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We have a situation where the collation of databases, tables, and some columns are different between our dev and production SQL Servers, and it's wreaking havoc on development. Things will work on dev and then break due to collation conflicts when promoted, data and structures will be copied from prod to dev which in turn breaks the queries on dev because of conflicts, etc. We'll work around it by either explicitly defining the COLLATION option in the query sometimes or setting the collation of each column in an offending table to work around it. The former seems to have a performance hit, and the latter is a PITA.

Is there any script or anything that can show collation discrepancies or information on a database and objects, or any suggestions on ways to automatically reconcile differences so we could get things in sync?

Additionally, any tips on debugging collation conflicts within a query would be nice, too....I never know where the conflict actually is and end up having to line by line go through and override it....sigh....it's a mess.

Thanks for any ideas!

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3 Answers 3

up vote 4 down vote accepted

Generally, use "COLLATE DATABASE_DEFAULT" on temp table, table variables etc

Collation conflicts usually happen you have server vs database collation conflicts, server in this case being tempdb.

Frankly, I would make an effort to align your collations and have them all one per database.

If you have mix and match across servers, databases and columns then there is no magic bullet. You could start by looking for all COLLATE clauses in code (see above) followed by ensuring all columns have collation removed....

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Thanks, I'm actually not the admin of these servers and for some reason the DBAs have not synced the collations between tables on the dev and prod servers to be the same :-/ I'll use the COLLATE DATBASE_DEFAULT to get around it in most cases, but it would be nice to not have to do that at all, to have the schemas be the same. –  Peter Tirrell Jul 2 '10 at 17:03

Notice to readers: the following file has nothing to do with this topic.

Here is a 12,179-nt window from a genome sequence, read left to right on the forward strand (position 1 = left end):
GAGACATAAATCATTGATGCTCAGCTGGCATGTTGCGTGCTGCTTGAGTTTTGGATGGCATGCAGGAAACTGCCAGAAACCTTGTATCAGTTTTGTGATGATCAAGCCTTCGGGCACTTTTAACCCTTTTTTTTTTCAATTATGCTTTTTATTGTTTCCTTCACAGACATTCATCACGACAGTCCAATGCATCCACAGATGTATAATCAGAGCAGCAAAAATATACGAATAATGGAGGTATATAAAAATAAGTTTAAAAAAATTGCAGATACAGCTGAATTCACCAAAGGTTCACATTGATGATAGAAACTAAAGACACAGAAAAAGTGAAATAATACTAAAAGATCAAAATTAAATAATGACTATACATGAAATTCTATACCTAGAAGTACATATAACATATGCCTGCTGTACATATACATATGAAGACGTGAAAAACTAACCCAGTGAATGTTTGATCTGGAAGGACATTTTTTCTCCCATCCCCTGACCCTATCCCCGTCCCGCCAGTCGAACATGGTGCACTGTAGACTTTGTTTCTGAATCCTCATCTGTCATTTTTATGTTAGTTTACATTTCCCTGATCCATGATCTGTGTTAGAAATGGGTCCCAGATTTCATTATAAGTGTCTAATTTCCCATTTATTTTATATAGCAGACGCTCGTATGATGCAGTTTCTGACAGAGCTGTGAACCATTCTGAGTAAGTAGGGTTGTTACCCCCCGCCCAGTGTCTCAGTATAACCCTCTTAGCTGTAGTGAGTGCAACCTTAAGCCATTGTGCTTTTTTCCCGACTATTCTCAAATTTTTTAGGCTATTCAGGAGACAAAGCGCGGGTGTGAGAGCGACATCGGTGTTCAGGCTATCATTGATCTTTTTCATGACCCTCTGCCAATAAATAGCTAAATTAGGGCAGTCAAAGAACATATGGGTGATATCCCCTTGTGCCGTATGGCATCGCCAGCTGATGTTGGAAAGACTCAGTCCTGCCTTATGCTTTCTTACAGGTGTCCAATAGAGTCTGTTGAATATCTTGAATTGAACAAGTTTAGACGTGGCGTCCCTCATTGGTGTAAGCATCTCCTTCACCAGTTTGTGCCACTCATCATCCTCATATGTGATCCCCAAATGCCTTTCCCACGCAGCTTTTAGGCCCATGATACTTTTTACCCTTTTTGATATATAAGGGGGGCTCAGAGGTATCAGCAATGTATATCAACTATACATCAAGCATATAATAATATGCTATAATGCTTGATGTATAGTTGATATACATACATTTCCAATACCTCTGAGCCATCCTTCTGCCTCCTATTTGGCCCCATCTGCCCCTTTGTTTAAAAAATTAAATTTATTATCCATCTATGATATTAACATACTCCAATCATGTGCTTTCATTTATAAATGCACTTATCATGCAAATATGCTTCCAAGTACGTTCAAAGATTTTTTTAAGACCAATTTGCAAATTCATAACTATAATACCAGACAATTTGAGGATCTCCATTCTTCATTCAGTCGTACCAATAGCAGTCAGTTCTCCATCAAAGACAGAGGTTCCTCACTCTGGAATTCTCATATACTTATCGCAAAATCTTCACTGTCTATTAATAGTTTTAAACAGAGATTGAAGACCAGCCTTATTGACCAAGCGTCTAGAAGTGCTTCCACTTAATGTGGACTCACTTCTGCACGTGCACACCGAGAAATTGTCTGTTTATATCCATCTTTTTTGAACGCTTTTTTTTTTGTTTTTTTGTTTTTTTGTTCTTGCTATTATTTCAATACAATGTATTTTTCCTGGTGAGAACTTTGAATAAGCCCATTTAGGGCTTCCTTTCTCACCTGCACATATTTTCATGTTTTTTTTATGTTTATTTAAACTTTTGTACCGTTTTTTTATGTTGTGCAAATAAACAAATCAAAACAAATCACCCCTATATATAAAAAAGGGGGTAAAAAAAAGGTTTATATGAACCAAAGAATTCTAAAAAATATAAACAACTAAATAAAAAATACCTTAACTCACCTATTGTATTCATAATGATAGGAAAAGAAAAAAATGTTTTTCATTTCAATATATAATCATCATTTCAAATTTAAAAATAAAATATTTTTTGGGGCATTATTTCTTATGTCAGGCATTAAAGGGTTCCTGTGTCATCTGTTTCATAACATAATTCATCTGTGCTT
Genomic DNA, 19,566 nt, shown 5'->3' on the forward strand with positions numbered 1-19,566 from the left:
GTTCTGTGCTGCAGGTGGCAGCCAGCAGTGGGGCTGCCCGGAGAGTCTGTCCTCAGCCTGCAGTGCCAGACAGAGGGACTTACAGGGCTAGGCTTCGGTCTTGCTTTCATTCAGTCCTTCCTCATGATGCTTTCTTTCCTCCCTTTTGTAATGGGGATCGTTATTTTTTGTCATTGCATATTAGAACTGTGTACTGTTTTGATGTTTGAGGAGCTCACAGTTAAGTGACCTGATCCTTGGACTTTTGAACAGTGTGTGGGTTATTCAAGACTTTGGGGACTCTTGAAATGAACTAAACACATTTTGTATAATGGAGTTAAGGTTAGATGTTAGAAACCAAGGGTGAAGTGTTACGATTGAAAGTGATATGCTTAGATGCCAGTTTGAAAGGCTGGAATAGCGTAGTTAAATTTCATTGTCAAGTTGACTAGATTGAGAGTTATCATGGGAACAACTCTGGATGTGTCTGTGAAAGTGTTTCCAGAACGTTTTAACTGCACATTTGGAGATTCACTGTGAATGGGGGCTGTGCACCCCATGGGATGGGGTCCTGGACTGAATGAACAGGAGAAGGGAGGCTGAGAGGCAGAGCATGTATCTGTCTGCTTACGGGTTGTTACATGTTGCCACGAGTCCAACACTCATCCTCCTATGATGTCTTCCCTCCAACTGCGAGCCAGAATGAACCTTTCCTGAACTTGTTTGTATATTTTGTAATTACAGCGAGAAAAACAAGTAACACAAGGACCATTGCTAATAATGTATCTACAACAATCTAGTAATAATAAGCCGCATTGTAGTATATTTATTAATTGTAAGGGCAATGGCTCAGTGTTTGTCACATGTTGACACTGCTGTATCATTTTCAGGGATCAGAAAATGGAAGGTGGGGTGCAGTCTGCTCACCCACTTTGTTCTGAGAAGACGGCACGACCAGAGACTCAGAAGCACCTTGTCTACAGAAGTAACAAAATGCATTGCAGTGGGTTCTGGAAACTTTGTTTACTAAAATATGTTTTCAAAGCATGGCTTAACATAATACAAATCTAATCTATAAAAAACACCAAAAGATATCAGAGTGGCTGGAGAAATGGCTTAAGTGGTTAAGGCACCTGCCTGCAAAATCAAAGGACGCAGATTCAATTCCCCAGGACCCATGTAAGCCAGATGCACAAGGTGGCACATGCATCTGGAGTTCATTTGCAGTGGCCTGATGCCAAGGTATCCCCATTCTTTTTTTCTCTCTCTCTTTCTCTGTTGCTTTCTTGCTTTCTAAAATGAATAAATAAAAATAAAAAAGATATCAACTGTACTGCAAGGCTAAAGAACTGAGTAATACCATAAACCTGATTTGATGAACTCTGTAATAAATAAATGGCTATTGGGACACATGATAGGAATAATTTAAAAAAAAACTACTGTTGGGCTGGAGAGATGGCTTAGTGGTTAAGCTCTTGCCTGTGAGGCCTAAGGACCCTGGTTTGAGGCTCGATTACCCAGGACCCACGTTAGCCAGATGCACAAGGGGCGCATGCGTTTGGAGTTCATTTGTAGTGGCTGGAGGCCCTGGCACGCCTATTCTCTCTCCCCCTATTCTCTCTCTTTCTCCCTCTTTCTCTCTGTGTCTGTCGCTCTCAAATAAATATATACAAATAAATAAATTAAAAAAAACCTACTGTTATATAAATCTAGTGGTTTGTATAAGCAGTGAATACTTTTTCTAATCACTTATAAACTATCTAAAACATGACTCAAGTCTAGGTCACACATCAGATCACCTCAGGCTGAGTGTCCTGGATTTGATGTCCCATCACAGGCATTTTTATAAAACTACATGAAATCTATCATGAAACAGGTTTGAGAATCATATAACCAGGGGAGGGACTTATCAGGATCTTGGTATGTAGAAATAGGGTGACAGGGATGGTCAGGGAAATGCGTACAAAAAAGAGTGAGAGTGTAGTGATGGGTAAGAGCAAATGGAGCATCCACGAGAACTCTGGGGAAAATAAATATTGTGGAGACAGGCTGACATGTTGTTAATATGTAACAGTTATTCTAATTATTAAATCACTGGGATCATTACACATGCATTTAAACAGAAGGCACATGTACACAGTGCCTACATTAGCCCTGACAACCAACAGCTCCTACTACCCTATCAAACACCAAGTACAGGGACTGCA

Your first step is probably deciding on your standard for what collation you should be using. If you are going to be supporting multiple collations due to international requirements for your application then decide which ones you will support and how you plan to test for all collations.

The first step here is deciding operationally what you'll be doing, not the technical solution. Once you've done that, you're going to have to bite the bullet and go through all of your tables, stored procedures, etc. and get all of them in sync on ALL of your servers and in any source code that you have in your source control system. Ideally your queries will work without referring to any collation or doing any conversions to wrestle things into working.

To help you find all of your collation issues, you can start looking at this in all of your databases:

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I have had great success using this tool http://www.codeproject.com/KB/database/ChangeCollation.aspx

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